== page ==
Long Beach, California. Posted June 29, 2014. Reported and photographed by Rich Roberts
The sailors with the best prescriptions survived the relatively windless distress of a difficult Ullman Sails Long Beach Race Week—notably Bob Lane, the pharmacist who drove his familiar Andrews 63 named Medicine Man to first place in Random Leg PHRF 1 for the biggest of the 142 boats in 15 classes.
The 35th version of the West’s largest keelboat regatta was staged by the neighboring Long Beach and Alamitos Bay Yacht Clubs, and despite the absence of the familiar whitecapped race courses and breeze below the usual level the competition was lively.
Lane progressed each day with finishes of third Friday, second Saturday and first Sunday against the West Coast’s best ocean racers on courses as long as 22 nautical miles between Long Beach and Point Fermin at San Pedro to the west. He edged Jay Steinbeck’s Margaritaville (2-1-4) by one point and Ed McDowell’s Grand Illusion (1-6-2) by three.
Lane’s worst moments may have been a post-regatta protest hearing over a pre-start mess of five boats sailing on opposite collision tacks behind the line. There were no collisions and a handful of protests were dismissed.
Other winners in seriously contested classes included ABYC’s Chuck Clay and Kevin Taugher—the former in a fully chartered fleet of 11 Catalina 37s and the latter in the largest class of 23 Viper 640s.
Less contested was the recently introduced J/70 class where a veteran with more experience in the boat from ventures to the East Coast tallied four firsts, a second and a third. His name: Dave Ullman.
“The wind wasn’t big but it was good enough to sail,” the title sponsor said. “It was quite shifty, but we were always sailing.”
Clay held off defending champion and two-time winner Dave Hood of LBYC by five points to collect his fourth C/37 title in six years, and he never stopped looking over his shoulder.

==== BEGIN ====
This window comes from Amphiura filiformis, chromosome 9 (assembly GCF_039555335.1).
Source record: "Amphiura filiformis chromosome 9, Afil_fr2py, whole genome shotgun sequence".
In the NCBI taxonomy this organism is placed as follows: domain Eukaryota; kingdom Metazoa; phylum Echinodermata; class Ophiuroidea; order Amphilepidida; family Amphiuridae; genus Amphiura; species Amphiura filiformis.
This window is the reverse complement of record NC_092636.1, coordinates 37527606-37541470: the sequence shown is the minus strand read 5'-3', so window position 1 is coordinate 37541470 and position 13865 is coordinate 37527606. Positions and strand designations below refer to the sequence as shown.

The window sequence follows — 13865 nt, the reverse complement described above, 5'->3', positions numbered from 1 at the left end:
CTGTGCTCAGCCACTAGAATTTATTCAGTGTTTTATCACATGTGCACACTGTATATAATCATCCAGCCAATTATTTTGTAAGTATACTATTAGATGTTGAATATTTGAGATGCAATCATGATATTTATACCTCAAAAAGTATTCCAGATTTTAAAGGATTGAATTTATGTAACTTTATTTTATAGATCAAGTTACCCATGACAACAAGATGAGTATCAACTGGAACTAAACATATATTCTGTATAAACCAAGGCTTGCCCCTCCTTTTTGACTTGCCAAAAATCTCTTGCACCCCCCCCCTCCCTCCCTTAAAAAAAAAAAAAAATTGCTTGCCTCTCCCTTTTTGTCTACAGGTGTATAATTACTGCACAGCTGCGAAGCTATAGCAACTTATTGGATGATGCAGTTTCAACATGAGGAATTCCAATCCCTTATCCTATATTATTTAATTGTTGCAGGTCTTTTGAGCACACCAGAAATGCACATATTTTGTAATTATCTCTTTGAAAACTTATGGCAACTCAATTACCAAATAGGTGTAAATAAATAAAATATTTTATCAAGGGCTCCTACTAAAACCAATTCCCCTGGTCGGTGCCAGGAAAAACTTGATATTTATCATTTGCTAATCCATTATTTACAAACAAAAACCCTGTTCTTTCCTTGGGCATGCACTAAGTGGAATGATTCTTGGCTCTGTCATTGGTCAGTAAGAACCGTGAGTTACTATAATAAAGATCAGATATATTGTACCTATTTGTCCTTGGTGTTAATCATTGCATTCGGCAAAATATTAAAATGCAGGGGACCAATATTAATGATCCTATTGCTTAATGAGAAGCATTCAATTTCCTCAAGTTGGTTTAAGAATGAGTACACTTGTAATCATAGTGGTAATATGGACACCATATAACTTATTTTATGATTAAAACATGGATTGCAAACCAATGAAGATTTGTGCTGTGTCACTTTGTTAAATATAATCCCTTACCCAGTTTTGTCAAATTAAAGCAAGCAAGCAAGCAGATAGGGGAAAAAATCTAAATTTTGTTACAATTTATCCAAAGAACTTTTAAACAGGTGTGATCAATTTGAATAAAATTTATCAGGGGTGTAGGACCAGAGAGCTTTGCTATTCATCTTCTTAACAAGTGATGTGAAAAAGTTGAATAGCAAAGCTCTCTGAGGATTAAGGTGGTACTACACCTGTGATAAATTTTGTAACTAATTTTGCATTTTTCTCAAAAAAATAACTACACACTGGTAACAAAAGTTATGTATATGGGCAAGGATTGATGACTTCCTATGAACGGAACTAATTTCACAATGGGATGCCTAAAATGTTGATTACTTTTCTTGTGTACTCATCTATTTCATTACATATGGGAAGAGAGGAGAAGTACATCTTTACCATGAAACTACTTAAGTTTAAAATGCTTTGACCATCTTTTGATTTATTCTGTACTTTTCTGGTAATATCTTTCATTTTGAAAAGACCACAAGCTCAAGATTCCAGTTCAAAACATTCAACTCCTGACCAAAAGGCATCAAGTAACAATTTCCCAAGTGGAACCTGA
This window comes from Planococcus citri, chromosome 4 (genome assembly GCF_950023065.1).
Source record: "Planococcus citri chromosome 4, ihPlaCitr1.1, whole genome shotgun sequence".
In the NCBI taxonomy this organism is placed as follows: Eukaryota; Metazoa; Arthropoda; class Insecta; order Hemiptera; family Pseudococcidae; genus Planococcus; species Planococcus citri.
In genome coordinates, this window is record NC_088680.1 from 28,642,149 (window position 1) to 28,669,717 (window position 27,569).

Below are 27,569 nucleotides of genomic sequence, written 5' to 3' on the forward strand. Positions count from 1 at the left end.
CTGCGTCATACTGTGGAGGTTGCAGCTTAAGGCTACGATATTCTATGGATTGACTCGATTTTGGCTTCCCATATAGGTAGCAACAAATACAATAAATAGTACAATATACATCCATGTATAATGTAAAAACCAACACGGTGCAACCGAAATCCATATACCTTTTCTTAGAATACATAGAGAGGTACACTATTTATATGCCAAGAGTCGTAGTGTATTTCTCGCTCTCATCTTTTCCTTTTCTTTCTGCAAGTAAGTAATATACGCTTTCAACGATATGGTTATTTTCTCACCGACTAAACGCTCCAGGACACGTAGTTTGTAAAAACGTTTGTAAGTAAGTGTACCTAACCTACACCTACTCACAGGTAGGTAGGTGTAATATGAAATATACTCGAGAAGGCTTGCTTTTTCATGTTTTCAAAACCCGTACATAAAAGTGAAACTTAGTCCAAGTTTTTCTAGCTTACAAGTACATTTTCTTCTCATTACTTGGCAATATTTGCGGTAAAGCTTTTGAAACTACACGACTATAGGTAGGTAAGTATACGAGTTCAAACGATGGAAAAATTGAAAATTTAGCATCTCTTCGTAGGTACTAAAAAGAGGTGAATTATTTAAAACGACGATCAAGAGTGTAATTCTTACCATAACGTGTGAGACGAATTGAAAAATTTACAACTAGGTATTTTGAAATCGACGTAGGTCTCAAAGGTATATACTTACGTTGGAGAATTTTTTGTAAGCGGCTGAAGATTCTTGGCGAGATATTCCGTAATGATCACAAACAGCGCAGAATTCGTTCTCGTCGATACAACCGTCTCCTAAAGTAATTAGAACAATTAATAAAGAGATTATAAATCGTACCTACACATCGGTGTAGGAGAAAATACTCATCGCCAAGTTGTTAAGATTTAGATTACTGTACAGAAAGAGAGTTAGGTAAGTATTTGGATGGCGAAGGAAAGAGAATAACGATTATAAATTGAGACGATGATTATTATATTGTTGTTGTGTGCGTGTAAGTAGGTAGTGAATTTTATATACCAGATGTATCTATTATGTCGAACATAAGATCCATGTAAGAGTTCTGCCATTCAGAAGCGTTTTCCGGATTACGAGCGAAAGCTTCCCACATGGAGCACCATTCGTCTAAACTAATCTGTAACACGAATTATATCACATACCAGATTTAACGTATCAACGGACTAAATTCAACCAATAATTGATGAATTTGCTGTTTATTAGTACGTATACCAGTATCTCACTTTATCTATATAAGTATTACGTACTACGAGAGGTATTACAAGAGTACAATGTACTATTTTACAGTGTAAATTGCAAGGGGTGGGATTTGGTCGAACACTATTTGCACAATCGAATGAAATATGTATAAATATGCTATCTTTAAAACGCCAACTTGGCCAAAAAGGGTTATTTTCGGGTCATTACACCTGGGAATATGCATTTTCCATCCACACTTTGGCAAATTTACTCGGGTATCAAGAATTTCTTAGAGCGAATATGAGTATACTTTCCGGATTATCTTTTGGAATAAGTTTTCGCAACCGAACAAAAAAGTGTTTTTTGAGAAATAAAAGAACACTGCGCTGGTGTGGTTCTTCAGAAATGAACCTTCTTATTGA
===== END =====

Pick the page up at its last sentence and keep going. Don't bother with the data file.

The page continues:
“I never took my eyes off Hood,” Clay said. “In these boats you never have a big enough lead”—an opinion often stated by the world-class skippers who race them in the Congressional Cup every spring.
Clay, whose personal boat is a Cal 20, sails them once a year, too, in this event. After winning three of the first five races, he finished one spot behind Hood’s second and first on Sunday, as another LBYC team led by Ray Godwin scored its only win, as Clay shadowed Hood.
Clay’s crew was tactician Pat McCormick, mainsail trimmer Scott Atwood, trimmers Kevin Brown and Jim Bateman, mastman Rob Clay and bowman Mike Lamb. All are ABYC members except Rob Clay, his son.
Taugher, sailing with Chuck Tripp and Mike Pentecost as crew, was chasing an elusive goal in the Vipers, where he had been competitive and as good as second place behind Jay Golison only last year. He led the class all weekend, although stumbling to his worst finish of seventh place in the next-to-last race.
“We never got in phase with the [wind] shifts,” he said, “so we had a good team talk, had a good start at the pin end in the last race and won by about two minutes.”
Just what the doctor ordered.
This article was syndicated from BLUE PLANET TIMES